The pendulum inside was impressive. The tombs in the basement were eerie, but beautiful.


Our first dinner in Paris was at a little place in the Mouffetard where we sat beside a couple from Winnipeg! I started a conversation with them after deciding they were Canadian when I heard how they said “out”.


We spent most of our nights after dinner just sitting on our balcony in the hotel, watching the streets below us. Can you spot the Eiffel Tower in the distance?


Instead of going out for breakfast, each morning I’d go to one of the two patisseries across the street to pick up croissants and coffee to eat on our balcony. We’d also plan out our day and any possible subway trips with our big folding map and guidebooks.


The first three days of our trip were whirlwinds. We visited so many landmarks, shops, and other French places. We walked large chunks of the city, breaking them up only by subway rides or meals. On our second day, we visited les Grand Magasins (the two large department stores), then walked all the way down to the Louvre.


We’d stop along the way when a beautiful building would catch our eye, like the Academie Nationale de Musique.


Or L’eglise de la Madeleine.

After an intense couple of days, we had to remind ourselves that we were supposed to be on vacation! We took it a little slower after that.



If you walk around Paris, you’re bound to stumble upon something worth exploring! One night after dinner in St-Germain, we realized we were very close to Saint-Sulpice church. It was featured in the Da Vinci Code and has a beautiful fountain in front of it, perfect for smooching on.




One of my favourite things about Paris were the streets of St-Germain.


Deroylle taxidermy shop

Although we spent most of our time wandering around Paris in the daytime, there was also something special about those moments in Paris after dark.P1000503

Nick and I both agreed that most of our favourite parts of the trip were visits to old churches and your pretty standard tourist fare. Of course, it was a little comforting to be in the company of other foreigners, but these places are sought-after for a reason – they are important, full of history, and beautiful!


Notre Dame Cathedral



We spent our last two days in Paris in Le Marais. We did a bit of shopping and I wanted to see the oldest house in Paris, Nicolas Flamel‘s house! It is now a restaurant, but the building itself is perfectly preserved.


The trip was wonderful. We saw and did so many great things and I’m quite satisfied with the amount and quality of photos I took. It was very interesting to see so much history and culture in a brand new place. I can’t express how gorgeous the French are, especially the women. I literally took notes on their style. More to come on that another time ;)

I also have a new and heightened respect for those who live in a country and don’t speak that country’s language as a first language. I could probably live in Paris if my French was better, but for now, I’m more than happy to be in New York.

{See all my Paris photos here}

Paris: Food

September 13, 2011 § 2 Comments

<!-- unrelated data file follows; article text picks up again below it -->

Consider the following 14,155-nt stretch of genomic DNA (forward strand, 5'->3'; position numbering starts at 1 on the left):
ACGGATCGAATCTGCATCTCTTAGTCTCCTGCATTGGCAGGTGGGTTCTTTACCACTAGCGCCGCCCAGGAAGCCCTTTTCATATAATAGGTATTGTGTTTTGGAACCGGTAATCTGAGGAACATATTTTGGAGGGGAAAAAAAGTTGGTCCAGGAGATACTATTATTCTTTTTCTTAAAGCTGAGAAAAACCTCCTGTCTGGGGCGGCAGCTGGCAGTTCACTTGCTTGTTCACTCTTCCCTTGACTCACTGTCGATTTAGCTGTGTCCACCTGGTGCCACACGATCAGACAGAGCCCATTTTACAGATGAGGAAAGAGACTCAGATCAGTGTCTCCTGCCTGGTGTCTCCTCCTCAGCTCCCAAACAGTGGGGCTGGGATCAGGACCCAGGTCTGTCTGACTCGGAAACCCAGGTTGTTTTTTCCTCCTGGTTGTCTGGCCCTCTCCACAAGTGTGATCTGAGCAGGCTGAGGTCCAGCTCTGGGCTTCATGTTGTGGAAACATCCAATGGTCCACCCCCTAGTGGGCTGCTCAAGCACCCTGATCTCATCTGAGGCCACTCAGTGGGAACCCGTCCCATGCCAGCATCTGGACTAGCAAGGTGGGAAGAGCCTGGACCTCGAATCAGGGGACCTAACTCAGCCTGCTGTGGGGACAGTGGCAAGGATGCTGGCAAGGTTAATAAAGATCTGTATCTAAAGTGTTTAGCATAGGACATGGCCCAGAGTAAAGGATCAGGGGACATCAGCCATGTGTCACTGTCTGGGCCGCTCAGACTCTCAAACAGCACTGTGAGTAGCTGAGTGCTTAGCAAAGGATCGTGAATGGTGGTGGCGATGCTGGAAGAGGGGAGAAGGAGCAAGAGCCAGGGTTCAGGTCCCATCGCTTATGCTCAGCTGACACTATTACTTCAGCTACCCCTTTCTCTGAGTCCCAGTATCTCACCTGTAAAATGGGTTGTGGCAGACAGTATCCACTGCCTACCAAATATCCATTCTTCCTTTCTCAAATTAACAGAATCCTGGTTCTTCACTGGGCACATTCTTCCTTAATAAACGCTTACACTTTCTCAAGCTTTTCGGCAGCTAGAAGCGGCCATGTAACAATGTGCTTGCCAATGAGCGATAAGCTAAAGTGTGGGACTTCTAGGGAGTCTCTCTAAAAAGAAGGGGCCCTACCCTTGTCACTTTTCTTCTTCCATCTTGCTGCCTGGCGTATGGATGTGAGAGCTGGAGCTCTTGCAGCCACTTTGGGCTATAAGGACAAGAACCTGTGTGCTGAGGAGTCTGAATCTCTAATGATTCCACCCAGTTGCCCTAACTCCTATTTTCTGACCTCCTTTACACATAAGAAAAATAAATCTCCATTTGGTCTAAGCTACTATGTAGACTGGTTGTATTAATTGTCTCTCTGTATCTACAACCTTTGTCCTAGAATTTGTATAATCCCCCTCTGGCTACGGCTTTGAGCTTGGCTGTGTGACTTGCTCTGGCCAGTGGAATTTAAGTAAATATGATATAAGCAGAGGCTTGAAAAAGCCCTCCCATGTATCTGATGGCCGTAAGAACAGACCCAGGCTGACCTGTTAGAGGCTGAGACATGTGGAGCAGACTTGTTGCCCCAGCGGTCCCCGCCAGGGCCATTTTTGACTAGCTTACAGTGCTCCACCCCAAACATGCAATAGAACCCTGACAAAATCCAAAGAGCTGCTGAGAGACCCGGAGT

During our week in Paris, Nick and I tried various kinds of restaurants as well as food. We ate a few prix fixe meals that guaranteed us an appetizer, main course, and dessert. We ate a lot of fish, duck, and lamb. We ate enormous salads, sometimes with more cheese than vegetables. I drank a lot of wine and a bit of beer and champagne. I drank coffee every day, sometimes twice a day, as opposed to my usual once-a-month coffee. I even got Nick to order a cup of it!

We also had a few meals consisting of takeout (or ’emporter’ en Francias!) on our balcony. It’s great to eat out in a full-service restaurant, but Paris offers a lot of portable food like the ever-popular baguette sandwich. Delicious, extremely French, and much more affordable than lunch at a cafe!


You can’t visit Paris without tasting their baked goods and pastries. Each morning, I’d head to the Patisserie across the street to pick up buttery croissants, pain au chocolat, and a cafe au lait for myself. The croissants in Paris are crisp on the outside and moist and buttery on the inside. Yum!


Don’t forget the macaroon! It’s the new cupcake, you know.


I certainly ate my fill of pasta.



One of my favourite meals was a gaffe (or savory crepe) and coffee I had from a tiny Creperie on a back street of St-Germain. The shop only had about three tables and it was run by two women, who looked to be sisters. The young daughter of one of the women entertained us by playing with a crown made out of paper and smiling at us sweetly. A French babe in the making.


Did you know?

– The French invented the restaurant.

– The French respect the art of the restaurant so much that they expect everyone to enjoy it as much as they do. If you dare ask for your cheque before you’re finished your meal, they just may refuse to bring it to you. They want you to take your time and enjoy your food properly.

– To be a server in a restaurant in Paris is not what it is in North America – it is a serious profession and is regarded highly and paid as such.

– If you’re going out for dinner or lunch to a nice restaurant, put a little effort into your look – that means no ugly shoes or fannypacks!

I’m curious: what would you eat first in Paris?

Musée du Louvre

September 9, 2011 § 2 Comments


One of the things you just have to do while in Paris is visit the Louvre Museum. Originally built as a fortress and palace for Phillip II hundreds of years ago, the Louvre has seen many changes, additions of wings, and the like, and now the Louvre is enormous and beautiful. Some say you could live in Paris for a month, visiting the Louvre regularly, and still not see everything in the museum.

We managed to visit the outside of the Louvre the day before we set out to explore the inside. We took a stroll through Jardin des Tuileries, the park that leads up to the museum. It was a gorgeous day and the sunbathers were taking advantage of the reclining chairs by the fountain.

It was surreal to walk and walk and see the enormous museum forming in the distance.

A couple taking their wedding photos in front of the arch.

Once we passed under this archway, we crossed a road that runs through the museum and arrived in front of the Louvre.

People just seem to plant themselves in front of the Louvre, sitting on the sides of the fountains, and hang out for hours.